Why giving up the drugs and alcohol didn’t make you happy

By David Joel Miller, MS, Licensed Therapist & Licensed Counselor.


Photo courtesy of Pixabay.

What being a “dry drunk” means.

It’s a common problem; someone gives up the drugs and the alcohol. Time goes by and they are still miserable and their lives are a mess. They expected to quit and things would be better. They quit and things did not get better. They ask “Why?”

For most people who arrive at substance recovery, the drugs, and the alcohol are not the problems. For far too long they have been that person’s solution. The problem is they don’t know how to live life without drugs and alcohol.

People with a mental illness fall into the same trap. They see a doctor take a pill or complete a therapy program. They expect it to help. It may help a little, for a while, but then they feel worse and the recovery they have begins to slip away.

You may know deep down you need to give something up. Is it a drug, alcohol or is it Anger and feeling sorry for yourself? Yes, others may have wronged you. But they are gone and you are still suffering. The past fills up your mind with pain and suffering, leaving no room for a happy contented present or future.

You may have lost a relationship, a job, or been to jail or prison. Some people lose their children because they can’t stop drinking and drugging. Your doctor may have told you “one more drink and you will die.” None of those reasons are good enough to stop and stay stopped if life after drugs was dull, boring, and unhappy.

Some people quit, they stay off the sauce for a period of time, but they are still miserable. You can see someone like this at most any A.A. meeting, you see them in churches and self-help groups. Five years or ten without drugs and they are still angry, hate themselves and others. They know they can’t drink or drug but they wish they could. In recovery language, they are called dry drunks.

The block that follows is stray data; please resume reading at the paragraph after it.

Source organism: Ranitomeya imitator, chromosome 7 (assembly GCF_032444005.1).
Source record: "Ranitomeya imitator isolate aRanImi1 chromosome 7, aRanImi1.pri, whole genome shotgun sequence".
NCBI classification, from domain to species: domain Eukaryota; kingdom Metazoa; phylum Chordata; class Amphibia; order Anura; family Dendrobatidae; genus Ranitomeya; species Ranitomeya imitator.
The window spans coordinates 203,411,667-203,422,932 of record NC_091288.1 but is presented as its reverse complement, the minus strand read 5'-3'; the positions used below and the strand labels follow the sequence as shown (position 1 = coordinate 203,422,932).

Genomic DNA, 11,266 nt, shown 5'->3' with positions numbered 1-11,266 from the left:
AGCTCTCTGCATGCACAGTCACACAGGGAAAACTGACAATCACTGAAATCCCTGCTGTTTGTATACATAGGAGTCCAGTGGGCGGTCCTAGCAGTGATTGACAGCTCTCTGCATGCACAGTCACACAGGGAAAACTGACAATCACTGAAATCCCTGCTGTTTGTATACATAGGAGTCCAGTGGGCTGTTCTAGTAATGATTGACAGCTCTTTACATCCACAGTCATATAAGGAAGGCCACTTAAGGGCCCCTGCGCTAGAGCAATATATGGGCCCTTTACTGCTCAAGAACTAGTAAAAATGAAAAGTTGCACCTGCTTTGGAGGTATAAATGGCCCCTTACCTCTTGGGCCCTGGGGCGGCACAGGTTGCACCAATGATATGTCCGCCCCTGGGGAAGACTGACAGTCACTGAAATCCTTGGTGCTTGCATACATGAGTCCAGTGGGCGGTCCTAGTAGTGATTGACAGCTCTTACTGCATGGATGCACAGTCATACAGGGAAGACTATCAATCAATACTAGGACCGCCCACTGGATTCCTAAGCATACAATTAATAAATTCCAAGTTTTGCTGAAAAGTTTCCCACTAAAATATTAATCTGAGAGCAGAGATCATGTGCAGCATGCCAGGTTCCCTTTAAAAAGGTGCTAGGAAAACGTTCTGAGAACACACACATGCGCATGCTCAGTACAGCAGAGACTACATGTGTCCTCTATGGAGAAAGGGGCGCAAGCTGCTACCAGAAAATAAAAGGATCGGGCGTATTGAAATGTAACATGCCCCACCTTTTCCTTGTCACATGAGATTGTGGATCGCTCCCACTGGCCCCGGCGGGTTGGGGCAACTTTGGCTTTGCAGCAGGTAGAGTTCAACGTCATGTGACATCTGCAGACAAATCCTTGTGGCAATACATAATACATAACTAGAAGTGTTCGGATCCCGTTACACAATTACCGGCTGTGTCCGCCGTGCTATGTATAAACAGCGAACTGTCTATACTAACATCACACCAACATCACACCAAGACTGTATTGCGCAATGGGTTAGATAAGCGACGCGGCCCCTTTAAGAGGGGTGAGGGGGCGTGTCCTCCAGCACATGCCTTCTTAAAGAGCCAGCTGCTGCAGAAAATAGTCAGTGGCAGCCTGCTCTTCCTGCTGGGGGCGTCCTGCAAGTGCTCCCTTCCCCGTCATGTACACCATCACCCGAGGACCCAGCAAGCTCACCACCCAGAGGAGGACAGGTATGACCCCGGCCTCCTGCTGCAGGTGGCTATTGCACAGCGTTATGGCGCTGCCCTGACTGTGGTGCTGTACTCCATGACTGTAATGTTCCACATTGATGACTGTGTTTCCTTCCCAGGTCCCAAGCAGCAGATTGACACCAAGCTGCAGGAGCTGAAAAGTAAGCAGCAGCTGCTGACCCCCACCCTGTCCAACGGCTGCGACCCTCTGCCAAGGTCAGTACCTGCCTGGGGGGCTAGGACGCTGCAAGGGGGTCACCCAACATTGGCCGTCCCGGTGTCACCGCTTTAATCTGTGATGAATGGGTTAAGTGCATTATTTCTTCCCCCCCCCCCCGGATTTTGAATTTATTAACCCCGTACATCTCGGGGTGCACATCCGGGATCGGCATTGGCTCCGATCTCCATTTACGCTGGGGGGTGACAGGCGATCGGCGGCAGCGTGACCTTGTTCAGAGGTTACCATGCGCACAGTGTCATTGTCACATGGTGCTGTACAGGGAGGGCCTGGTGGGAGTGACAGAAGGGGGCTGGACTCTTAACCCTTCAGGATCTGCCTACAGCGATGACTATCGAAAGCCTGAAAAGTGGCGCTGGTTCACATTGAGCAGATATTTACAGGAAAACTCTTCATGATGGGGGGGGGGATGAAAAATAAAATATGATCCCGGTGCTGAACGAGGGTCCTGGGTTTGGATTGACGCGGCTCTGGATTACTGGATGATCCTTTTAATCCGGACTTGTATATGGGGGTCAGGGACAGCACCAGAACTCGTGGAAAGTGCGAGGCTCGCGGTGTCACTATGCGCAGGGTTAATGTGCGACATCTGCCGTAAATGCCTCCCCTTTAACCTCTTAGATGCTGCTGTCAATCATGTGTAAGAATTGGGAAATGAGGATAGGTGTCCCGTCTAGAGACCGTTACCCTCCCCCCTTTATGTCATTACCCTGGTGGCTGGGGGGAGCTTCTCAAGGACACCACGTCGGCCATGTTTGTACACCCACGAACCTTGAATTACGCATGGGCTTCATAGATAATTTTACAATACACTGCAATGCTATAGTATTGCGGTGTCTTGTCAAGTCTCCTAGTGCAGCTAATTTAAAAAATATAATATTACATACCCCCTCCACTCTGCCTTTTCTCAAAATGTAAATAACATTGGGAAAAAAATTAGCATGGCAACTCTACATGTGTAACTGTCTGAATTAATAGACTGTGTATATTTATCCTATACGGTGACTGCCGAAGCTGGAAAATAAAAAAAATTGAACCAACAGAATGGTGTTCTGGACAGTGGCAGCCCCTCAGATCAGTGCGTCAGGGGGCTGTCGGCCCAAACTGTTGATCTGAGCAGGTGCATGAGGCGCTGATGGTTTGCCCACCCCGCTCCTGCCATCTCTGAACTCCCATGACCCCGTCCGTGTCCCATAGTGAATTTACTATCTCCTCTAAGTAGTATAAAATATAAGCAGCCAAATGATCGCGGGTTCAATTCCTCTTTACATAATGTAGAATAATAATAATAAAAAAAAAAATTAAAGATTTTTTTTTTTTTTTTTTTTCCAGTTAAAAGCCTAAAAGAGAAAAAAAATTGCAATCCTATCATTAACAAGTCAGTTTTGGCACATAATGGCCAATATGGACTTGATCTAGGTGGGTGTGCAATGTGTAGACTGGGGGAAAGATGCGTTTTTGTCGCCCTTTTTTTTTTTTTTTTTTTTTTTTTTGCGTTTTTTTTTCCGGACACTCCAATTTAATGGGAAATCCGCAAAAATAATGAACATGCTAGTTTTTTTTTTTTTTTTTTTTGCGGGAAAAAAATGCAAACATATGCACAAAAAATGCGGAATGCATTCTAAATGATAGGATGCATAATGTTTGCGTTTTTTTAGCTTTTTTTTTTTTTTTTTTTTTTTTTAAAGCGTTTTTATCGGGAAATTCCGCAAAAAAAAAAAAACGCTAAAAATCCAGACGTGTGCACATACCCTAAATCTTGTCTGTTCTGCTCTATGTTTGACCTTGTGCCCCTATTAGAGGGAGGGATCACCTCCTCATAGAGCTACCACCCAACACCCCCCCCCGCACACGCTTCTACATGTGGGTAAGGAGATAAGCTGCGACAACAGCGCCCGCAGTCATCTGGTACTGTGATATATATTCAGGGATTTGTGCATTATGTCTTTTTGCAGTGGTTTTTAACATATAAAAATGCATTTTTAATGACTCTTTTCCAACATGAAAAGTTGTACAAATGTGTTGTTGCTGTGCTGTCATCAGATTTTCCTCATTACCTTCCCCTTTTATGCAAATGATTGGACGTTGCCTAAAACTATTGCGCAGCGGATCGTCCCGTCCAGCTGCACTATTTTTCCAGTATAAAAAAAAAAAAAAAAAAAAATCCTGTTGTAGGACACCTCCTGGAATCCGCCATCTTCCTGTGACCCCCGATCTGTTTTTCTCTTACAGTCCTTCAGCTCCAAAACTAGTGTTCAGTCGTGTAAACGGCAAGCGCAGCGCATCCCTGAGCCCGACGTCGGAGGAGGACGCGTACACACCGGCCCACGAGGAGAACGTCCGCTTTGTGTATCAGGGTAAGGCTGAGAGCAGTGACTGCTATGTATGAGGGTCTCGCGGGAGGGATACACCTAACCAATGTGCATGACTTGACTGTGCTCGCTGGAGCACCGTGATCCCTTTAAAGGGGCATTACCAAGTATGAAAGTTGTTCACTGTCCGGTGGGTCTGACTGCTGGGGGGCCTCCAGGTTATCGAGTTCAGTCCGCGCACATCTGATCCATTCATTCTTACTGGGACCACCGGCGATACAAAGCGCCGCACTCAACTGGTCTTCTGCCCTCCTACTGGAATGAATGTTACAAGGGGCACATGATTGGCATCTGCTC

Anger, fear, and resentments, those are the poisons that keep people sick. Hard to let go of that resentment. Who wants to admit that holding on to that grudge may make them feel “right” but it also makes them feel miserable?

A dry drunk has all the behaviors of a drunk. They don’t like life and can’t cope without something outside themselves to make them feel better. Sometimes they move from addiction to addiction, they try gambling or spending, sometimes it is sex or a new religion. What they don’t do is try to change themselves.

Recovery is more than putting the plug in the jug. It is more than taking medication or completing a program. Recovery takes work. There is a process you need to go through to make peace with yourself and the past. Recovering people most often find they need to work on themselves a lot. Recovery is an inside job, you hear the recovered people say. Looking at yourself is painful sometimes. The pain of self-examination leads to healing. The pain of substance abuse leads to failed relationships, jails, prisons, psych hospitals, and eventually death.

Therapists have a saying “never work harder than the client.” What we mean by that is that recovery is not something we can do to a client. Recovery is a process we can guide someone through but they need to do the work.

As long as you hold on to that addiction, the anger, the blame, you don’t have to begin to take the responsibility for your own recovery.

Living with an addiction requires a skill set. So does living with a mental illness. People learn those skills whether they intend to or not.